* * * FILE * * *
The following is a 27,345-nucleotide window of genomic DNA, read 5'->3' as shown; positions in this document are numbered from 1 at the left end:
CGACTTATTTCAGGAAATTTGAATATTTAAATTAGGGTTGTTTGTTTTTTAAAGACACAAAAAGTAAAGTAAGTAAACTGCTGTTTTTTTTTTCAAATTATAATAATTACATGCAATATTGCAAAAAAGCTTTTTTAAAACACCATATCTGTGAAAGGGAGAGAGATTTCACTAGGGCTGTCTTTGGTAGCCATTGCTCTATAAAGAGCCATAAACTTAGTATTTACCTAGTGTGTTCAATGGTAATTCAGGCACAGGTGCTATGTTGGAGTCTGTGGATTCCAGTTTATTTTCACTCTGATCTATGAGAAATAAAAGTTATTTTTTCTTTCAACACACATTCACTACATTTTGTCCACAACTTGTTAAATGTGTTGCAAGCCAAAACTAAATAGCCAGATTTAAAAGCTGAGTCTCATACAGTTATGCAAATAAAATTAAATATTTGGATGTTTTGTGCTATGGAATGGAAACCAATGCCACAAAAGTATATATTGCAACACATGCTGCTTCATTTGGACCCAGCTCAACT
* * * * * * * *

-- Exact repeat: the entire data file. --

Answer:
The following is a 27,345-nucleotide window of genomic DNA, read 5'->3' as shown; positions in this document are numbered from 1 at the left end:
CGACTTATTTCAGGAAATTTGAATATTTAAATTAGGGTTGTTTGTTTTTTAAAGACACAAAAAGTAAAGTAAGTAAACTGCTGTTTTTTTTTTCAAATTATAATAATTACATGCAATATTGCAAAAAAGCTTTTTTAAAACACCATATCTGTGAAAGGGAGAGAGATTTCACTAGGGCTGTCTTTGGTAGCCATTGCTCTATAAAGAGCCATAAACTTAGTATTTACCTAGTGTGTTCAATGGTAATTCAGGCACAGGTGCTATGTTGGAGTCTGTGGATTCCAGTTTATTTTCACTCTGATCTATGAGAAATAAAAGTTATTTTTTCTTTCAACACACATTCACTACATTTTGTCCACAACTTGTTAAATGTGTTGCAAGCCAAAACTAAATAGCCAGATTTAAAAGCTGAGTCTCATACAGTTATGCAAATAAAATTAAATATTTGGATGTTTTGTGCTATGGAATGGAAACCAATGCCACAAAAGTATATATTGCAACACATGCTGCTTCATTTGGACCCAGCTCAACT